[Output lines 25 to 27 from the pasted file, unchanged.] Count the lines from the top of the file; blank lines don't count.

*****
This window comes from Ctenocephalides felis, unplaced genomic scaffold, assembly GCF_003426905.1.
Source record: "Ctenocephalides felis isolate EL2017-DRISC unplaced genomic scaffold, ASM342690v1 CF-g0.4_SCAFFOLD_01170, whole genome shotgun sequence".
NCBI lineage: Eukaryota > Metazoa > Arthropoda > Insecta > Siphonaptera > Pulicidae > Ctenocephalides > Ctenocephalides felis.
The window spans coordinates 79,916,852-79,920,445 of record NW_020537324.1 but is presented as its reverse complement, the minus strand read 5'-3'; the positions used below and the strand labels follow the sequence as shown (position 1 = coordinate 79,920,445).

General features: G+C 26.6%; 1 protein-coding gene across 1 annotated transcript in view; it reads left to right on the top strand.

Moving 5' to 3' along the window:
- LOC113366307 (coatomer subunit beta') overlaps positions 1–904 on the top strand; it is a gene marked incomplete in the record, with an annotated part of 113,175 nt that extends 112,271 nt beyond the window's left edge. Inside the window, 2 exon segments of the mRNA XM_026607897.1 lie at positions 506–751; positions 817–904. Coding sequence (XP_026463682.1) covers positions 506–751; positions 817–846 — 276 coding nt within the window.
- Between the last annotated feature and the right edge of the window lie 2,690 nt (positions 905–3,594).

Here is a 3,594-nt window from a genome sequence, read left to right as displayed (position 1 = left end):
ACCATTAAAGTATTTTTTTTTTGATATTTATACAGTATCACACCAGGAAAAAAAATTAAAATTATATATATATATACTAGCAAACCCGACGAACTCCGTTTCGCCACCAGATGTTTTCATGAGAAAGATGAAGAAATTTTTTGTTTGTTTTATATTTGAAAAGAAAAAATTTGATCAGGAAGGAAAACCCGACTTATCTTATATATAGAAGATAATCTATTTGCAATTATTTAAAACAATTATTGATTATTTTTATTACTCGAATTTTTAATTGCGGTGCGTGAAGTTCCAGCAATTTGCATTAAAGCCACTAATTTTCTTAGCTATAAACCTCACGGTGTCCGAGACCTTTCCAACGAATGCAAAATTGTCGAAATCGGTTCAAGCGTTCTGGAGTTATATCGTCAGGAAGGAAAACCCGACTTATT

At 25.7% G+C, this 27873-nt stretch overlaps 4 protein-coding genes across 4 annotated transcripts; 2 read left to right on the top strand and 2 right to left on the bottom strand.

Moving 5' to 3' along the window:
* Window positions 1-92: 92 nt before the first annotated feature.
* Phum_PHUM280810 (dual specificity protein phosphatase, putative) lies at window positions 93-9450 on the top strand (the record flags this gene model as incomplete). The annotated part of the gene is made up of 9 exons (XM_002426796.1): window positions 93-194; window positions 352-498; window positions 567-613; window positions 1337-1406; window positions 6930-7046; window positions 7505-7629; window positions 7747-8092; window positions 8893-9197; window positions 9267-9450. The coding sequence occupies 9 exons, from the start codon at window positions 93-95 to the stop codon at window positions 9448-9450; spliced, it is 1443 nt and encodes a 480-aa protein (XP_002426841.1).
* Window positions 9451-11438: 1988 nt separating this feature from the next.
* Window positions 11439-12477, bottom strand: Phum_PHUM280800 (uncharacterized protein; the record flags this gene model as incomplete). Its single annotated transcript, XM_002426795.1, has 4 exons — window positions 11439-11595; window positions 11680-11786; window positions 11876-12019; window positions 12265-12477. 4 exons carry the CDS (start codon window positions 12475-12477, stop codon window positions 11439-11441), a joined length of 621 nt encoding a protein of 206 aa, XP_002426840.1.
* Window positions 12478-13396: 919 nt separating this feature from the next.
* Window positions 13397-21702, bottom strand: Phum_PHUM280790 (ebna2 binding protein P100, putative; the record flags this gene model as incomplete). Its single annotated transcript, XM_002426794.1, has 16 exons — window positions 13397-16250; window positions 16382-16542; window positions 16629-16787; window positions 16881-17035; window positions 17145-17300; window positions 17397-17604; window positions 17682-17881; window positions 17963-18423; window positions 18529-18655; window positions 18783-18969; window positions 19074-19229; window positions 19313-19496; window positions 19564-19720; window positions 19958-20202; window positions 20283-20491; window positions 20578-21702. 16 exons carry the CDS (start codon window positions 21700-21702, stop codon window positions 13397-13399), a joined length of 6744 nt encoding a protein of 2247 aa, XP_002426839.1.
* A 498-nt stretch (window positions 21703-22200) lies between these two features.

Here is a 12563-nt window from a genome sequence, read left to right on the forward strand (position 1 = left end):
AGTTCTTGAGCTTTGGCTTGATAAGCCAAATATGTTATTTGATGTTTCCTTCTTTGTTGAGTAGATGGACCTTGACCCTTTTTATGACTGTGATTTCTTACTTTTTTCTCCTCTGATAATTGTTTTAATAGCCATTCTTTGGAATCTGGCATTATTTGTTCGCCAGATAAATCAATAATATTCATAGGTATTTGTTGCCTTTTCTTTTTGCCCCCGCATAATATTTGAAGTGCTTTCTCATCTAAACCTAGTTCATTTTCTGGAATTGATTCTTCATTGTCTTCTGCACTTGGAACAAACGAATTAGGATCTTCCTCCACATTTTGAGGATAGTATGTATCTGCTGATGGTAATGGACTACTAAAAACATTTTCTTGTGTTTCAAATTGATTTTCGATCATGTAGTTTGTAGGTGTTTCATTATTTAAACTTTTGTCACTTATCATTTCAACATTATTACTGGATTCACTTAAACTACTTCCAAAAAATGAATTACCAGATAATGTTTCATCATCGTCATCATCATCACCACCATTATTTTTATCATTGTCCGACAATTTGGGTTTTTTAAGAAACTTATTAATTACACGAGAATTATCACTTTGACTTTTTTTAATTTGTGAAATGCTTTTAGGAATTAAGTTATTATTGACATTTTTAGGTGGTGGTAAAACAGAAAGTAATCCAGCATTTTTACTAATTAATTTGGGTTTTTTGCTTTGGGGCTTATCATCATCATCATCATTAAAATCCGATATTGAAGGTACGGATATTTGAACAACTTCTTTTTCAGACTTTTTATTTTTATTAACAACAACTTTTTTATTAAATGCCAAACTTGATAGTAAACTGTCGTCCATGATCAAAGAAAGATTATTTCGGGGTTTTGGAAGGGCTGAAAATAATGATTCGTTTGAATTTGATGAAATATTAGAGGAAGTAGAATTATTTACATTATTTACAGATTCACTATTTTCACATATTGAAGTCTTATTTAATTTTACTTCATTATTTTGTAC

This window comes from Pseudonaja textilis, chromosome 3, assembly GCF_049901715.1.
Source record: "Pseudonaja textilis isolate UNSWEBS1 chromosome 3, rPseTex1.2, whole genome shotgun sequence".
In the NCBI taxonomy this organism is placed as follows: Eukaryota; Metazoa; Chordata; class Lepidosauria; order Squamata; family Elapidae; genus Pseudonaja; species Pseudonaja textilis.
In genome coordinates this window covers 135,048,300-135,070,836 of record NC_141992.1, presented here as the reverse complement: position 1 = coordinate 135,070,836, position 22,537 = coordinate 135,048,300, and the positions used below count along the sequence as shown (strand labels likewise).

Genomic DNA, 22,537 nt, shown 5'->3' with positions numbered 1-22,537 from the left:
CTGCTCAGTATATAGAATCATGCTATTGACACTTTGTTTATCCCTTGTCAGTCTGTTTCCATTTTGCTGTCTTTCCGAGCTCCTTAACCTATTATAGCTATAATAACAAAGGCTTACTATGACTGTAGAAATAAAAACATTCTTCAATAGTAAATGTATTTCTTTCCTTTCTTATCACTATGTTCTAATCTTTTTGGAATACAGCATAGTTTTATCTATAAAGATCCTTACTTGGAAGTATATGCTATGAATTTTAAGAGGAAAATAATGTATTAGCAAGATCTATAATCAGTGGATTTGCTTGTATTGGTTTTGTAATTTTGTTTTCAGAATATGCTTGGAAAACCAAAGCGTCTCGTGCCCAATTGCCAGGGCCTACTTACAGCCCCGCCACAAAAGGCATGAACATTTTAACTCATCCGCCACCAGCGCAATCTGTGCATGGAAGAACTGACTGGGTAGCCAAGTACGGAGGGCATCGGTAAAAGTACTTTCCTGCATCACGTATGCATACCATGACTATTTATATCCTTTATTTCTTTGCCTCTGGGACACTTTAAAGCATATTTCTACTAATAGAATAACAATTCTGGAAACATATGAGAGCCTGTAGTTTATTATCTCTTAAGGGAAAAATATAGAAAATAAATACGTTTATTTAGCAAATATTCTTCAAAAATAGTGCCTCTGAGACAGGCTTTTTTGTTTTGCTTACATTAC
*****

In genome coordinates this window covers 135,048,300-135,070,836 of record NC_141992.1, presented here as the reverse complement: position 1 = coordinate 135,070,836, position 22,537 = coordinate 135,048,300, and the positions used below count along the sequence as shown (strand labels likewise).

Genomic DNA, 22,537 nt, shown 5'->3' with positions numbered 1-22,537 from the left:
CTGCTCAGTATATAGAATCATGCTATTGACACTTTGTTTATCCCTTGTCAGTCTGTTTCCATTTTGCTGTCTTTCCGAGCTCCTTAACCTATTATAGCTATAATAACAAAGGCTTACTATGACTGTAGAAATAAAAACATTCTTCAATAGTAAATGTATTTCTTTCCTTTCTTATCACTATGTTCTAATCTTTTTGGAATACAGCATAGTTTTATCTATAAAGATCCTTACTTGGAAGTATATGCTATGAATTTTAAGAGGAAAATAATGTATTAGCAAGATCTATAATCAGTGGATTTGCTTGTATTGGTTTTGTAATTTTGTTTTCAGAATATGCTTGGAAAACCAAAGCGTCTCGTGCCCAATTGCCAGGGCCTACTTACAGCCCCGCCACAAAAGGCATGAACATTTTAACTCATCCGCCACCAGCGCAATCTGTGCATGGAAGAACTGACTGGGTAGCCAAGTACGGAGGGCATCGGTAAAAGTACTTTCCTGCATCACGTATGCATACCATGACTATTTATATCCTTTATTTCTTTGCCTCTGGGACACTTTAAAGCATATTTCTACTAATAGAATAACAATTCTGGAAACATATGAGAGCCTGTAGTTTATTATCTCTTAAGGGAAAAATATAGAAAATAAATACGTTTATTTAGCAAATATTCTTCAAAAATAGTGCCTCTGAGACAGGCTTTTTTGTTTTGCTTACATTAC